Name it these days, and the critics are likely to try to blame it on the F-35. Latest example:
Production delays on Lockheed Martin Corp.'s F-35 fighter aircraft have contributed to major cost increases and schedule delays for the $43 billion Navy program to build three aircraft carriers, and could eventually lead to pricey retrofits to the initial ship after it's delivered.And we get paragraph after paragraph of how it's all the F-35 programs fault. Well, until you get to the next to the last paragraph on page 2:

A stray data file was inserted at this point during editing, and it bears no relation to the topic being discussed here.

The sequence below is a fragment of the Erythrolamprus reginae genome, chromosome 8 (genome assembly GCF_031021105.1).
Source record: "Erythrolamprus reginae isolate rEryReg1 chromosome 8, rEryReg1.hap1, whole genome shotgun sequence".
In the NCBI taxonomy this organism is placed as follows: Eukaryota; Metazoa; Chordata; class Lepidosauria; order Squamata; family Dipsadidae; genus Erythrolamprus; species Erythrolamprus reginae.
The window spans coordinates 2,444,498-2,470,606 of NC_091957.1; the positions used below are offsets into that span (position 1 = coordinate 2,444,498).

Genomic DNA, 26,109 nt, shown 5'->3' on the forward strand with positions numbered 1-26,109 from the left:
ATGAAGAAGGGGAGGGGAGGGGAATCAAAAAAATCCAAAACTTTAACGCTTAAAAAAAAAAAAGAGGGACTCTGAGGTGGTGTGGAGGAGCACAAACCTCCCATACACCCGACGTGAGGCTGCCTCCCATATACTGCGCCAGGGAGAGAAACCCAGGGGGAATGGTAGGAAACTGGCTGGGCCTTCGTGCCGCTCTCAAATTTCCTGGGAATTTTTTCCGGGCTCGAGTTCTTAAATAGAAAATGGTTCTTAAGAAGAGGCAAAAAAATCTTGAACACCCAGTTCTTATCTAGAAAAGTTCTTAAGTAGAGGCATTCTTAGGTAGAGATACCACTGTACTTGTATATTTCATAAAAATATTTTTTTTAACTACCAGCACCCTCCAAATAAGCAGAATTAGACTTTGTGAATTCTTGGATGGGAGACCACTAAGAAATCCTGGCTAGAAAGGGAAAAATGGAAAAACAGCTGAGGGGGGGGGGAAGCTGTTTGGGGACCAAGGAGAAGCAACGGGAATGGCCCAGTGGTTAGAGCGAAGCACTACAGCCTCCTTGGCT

Delays from F-35 production were not the only issue with the supercarrier program noted by GAO. According to the report, in an effort to meet required installation dates, the Navy has produced some shipbboard systems prior to demonstrating their maturity, "a strategy that GAO’s previous work has shown introduces risk of late and costly design changes and rework," the report states. It went on to note that progress constructing the first ship has also been plagued by "inefficient out-of-sequence work driven largely by material shortfalls, engineering challenges and delays developing and installing critical technology systems."Oh, so maybe the headline was a bit misleading? Perhaps, the F-35 won't be the issue? Perhaps the supercarrier program itself will be the issue? Yeah, but what kind of headline does that make?